English sentence structure/Exercises

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This page is used in this Wikibook page: Rhetoric and Composition/Teacher's Handbook/Teaching Sentence Structure

Basic Sentence Models[edit]

Students are to copy the model sentence and then write 2 or 3 (or more, if you choose) sentences using the same structure—no more, no less. I teach ELL students, so I also insist on keeping the given verb tense, because I want them working on past tense irregular verbs or –ed endings or –s endings in present tense.

Basic Sentence Models: Intransitive[edit]

Pattern: N – V; Adj – N – V; Adj – N – Adv – V; Adj – N – Adv – V - PP; add “free modifiers”, compound subject; compound verb


1. The convict escaped.

2. The dangerous convict escaped.

3. The dangerous convict narrowly escaped.

4. The dangerous convict narrowly escaped through the window.

5. The dangerous convict, quiet as a mouse, narrowly escaped through the window.

6. The dangerous convict, young and quick, narrowly escaped through the window.

7. The dangerous convict, serving time for murder, narrowly escaped through the window.

8. The dangerous convict, who had beaten up a guard, narrowly escaped through a window.

9. The dangerous convict, who had beaten up a guard, and his hostage narrowly escaped through a window.

10. The dangerous convict, serving time for murder, beat up a guard and narrowly escaped through a window.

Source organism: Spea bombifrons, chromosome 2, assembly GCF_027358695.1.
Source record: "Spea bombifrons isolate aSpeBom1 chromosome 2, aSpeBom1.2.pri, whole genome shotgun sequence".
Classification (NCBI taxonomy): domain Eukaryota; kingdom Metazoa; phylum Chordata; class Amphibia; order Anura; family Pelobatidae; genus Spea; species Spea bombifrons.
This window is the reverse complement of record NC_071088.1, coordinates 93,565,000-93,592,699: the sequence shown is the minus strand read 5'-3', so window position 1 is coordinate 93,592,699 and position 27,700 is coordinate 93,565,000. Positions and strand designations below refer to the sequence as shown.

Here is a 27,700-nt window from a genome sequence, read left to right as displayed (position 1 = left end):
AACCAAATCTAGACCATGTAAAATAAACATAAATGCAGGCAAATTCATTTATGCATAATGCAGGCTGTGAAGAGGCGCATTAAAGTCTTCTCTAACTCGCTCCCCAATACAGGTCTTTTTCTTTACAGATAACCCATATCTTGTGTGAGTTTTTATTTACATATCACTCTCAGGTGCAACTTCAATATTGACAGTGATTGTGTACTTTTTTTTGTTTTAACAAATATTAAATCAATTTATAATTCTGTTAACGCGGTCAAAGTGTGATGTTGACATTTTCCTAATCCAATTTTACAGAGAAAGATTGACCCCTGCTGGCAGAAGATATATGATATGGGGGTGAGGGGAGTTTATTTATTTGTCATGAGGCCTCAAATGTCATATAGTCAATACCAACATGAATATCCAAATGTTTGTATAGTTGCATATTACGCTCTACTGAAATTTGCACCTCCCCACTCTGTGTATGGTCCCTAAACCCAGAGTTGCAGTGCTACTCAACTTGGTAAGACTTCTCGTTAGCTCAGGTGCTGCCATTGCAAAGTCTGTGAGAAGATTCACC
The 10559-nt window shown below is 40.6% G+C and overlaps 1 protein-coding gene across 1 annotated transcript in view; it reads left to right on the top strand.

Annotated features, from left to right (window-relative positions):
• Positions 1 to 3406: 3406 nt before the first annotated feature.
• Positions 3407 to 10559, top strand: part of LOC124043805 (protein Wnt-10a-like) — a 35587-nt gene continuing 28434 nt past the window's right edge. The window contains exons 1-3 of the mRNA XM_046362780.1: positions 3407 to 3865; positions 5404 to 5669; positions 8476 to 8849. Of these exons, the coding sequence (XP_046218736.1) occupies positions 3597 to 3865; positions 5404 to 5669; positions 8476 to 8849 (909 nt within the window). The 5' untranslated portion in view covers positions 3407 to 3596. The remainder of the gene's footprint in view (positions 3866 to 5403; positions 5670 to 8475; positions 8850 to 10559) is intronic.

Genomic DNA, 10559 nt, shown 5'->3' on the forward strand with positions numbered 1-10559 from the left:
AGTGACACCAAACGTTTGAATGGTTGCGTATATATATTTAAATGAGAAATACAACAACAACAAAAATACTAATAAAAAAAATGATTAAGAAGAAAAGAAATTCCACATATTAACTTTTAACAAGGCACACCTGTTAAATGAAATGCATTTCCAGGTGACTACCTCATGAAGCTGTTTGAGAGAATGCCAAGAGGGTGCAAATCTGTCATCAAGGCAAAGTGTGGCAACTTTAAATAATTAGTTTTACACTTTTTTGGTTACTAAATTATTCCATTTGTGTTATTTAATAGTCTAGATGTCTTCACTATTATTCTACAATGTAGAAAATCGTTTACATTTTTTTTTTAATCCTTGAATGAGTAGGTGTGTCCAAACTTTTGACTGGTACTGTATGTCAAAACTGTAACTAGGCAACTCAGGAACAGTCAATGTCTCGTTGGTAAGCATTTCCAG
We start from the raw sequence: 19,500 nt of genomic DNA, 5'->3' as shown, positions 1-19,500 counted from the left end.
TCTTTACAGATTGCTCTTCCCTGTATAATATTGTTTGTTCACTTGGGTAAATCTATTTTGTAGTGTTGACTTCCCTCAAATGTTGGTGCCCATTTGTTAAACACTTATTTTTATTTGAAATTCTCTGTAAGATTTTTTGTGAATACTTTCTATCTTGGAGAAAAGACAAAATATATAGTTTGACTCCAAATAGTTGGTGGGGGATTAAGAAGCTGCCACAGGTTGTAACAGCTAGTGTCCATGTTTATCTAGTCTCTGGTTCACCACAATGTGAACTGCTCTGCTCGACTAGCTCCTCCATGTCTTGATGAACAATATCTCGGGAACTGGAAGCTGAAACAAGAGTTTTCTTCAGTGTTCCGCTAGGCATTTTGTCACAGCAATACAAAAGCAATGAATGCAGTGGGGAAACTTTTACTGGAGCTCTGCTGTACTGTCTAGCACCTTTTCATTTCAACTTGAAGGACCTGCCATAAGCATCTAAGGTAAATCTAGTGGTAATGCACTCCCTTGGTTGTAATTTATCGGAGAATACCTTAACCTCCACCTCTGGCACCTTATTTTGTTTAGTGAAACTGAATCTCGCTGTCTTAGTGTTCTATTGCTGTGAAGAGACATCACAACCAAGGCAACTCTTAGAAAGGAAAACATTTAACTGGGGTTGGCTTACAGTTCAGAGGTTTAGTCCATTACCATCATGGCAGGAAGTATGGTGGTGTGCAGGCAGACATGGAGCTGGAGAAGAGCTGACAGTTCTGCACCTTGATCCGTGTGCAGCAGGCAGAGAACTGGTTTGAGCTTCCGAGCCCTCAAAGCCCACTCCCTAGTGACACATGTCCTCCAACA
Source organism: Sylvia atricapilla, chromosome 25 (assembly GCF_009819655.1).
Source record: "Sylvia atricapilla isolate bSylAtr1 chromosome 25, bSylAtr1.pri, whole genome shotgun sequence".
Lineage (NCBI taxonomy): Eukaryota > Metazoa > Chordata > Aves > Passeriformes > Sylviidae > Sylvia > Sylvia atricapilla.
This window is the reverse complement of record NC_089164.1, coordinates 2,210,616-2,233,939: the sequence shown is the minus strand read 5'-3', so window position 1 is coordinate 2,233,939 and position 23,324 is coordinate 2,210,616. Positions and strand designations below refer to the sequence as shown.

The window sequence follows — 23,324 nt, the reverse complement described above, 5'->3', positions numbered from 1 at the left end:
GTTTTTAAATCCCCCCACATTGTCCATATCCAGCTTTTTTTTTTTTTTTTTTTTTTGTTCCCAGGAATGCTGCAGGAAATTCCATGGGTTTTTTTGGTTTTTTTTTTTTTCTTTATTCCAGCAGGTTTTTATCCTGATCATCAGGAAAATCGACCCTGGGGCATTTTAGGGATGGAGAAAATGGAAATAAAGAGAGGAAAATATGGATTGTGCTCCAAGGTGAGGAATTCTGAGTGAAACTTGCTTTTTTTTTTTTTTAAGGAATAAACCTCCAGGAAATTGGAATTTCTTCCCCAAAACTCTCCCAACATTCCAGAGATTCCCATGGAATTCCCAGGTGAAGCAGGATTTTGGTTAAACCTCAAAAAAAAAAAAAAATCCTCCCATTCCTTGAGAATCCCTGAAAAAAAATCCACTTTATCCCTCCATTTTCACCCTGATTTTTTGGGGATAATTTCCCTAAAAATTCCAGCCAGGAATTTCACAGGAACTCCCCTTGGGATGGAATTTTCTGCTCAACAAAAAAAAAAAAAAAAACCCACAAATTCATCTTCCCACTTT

Basic Sentence Models: Linking Verbs[edit]

Sentence Patterns: N/P – V – Adj; N/P – V – N; N/P – V – Adj – N; N/P – V – N – N; N/P – N/P – V – Adj; N/P – V – V – VP; free modifiers

1. Sarah was brilliant

2. Sarah was a student.

3. Sarah was a brilliant student.

4. Sarah was a brilliant student and a kind friend.

5. Her sister and she were brilliant students.

6. Sarah was a brilliant student and expected to go to college.

7. Sarah was a brilliant student but did not expect to go to college.

8. A brilliant student, Sarah expected to go to college.

9. Mary, a brilliant student, expected to go to college.

10. Mary was a brilliant student who expected to go to college.

11. Mary and I remained hungry.

12. Mary and I remained hungry and tired.

13. Mary and I remained hungry and tired, but we worked hard.

14. Mary and I remained hungry and tired, but we still worked hard.

Basic Sentence Models: Transitive Verbs[edit]

Sentence Patterns: N-V-DO; Adj-N-V-DO; Adj-N-Adv-V-DO; Adj-N-Adv-V-DO-PP;Adj-N-V-Conj-Adv-V-PP

1. The girl kicked the dog.

2. The young girl kicked the dog

3. The young girl viciously kicked the dog.

4. The young girl viciously kicked the dog down the stairs.

5. The young girl and her brother viciously kicked the dog down the stairs.

6. The young girl and her brother viciously kicked the dog down the stairs and laughed.

7. The young girl and her brother viciously kicked the dog down the stairs and laughed nervously.

8. The young girl felt threatened and viciously kicked the dog down the stairs.

9. The young girl, feeling threatened, viciously kicked the dog down the stairs.

10. Feeling threatened, the young girl viciously kicked the dog down the stairs.

11. Toua broke his leg when his car hit the tree.

12. Mai Houa bought her dress after she fought with her mother.

13. Xai brought his mother before Bou made dinner.